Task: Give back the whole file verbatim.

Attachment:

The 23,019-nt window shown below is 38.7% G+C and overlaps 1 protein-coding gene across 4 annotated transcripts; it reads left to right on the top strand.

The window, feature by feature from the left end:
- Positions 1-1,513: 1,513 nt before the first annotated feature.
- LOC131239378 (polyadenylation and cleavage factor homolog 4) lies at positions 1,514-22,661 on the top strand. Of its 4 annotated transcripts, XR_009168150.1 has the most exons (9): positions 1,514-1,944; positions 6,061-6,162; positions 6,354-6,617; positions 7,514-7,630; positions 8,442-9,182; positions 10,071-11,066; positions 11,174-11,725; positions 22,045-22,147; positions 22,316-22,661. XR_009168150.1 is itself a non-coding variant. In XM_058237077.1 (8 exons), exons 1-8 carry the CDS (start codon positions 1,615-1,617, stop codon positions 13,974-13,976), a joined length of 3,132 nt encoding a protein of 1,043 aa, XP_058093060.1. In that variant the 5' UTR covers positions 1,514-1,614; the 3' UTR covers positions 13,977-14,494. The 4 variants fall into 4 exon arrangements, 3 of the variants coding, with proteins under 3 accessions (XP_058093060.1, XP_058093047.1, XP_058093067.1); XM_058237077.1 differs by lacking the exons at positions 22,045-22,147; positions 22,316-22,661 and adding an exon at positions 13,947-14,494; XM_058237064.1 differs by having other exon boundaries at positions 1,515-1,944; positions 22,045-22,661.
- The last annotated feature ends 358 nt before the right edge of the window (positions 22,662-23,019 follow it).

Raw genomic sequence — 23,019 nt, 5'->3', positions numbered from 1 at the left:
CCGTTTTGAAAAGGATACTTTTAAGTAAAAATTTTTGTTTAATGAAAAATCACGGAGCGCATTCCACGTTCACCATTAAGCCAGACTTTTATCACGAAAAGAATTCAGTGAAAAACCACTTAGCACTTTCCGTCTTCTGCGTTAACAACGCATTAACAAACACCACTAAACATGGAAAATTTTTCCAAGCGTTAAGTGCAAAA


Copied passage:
The 23,019-nt window shown below is 38.7% G+C and overlaps 1 protein-coding gene across 4 annotated transcripts; it reads left to right on the top strand.

The window, feature by feature from the left end:
- Positions 1-1,513: 1,513 nt before the first annotated feature.
- LOC131239378 (polyadenylation and cleavage factor homolog 4) lies at positions 1,514-22,661 on the top strand. Of its 4 annotated transcripts, XR_009168150.1 has the most exons (9): positions 1,514-1,944; positions 6,061-6,162; positions 6,354-6,617; positions 7,514-7,630; positions 8,442-9,182; positions 10,071-11,066; positions 11,174-11,725; positions 22,045-22,147; positions 22,316-22,661. XR_009168150.1 is itself a non-coding variant. In XM_058237077.1 (8 exons), exons 1-8 carry the CDS (start codon positions 1,615-1,617, stop codon positions 13,974-13,976), a joined length of 3,132 nt encoding a protein of 1,043 aa, XP_058093060.1. In that variant the 5' UTR covers positions 1,514-1,614; the 3' UTR covers positions 13,977-14,494. The 4 variants fall into 4 exon arrangements, 3 of the variants coding, with proteins under 3 accessions (XP_058093060.1, XP_058093047.1, XP_058093067.1); XM_058237077.1 differs by lacking the exons at positions 22,045-22,147; positions 22,316-22,661 and adding an exon at positions 13,947-14,494; XM_058237064.1 differs by having other exon boundaries at positions 1,515-1,944; positions 22,045-22,661.
- The last annotated feature ends 358 nt before the right edge of the window (positions 22,662-23,019 follow it).

Raw genomic sequence — 23,019 nt, 5'->3', positions numbered from 1 at the left:
CCGTTTTGAAAAGGATACTTTTAAGTAAAAATTTTTGTTTAATGAAAAATCACGGAGCGCATTCCACGTTCACCATTAAGCCAGACTTTTATCACGAAAAGAATTCAGTGAAAAACCACTTAGCACTTTCCGTCTTCTGCGTTAACAACGCATTAACAAACACCACTAAACATGGAAAATTTTTCCAAGCGTTAAGTGCAAAA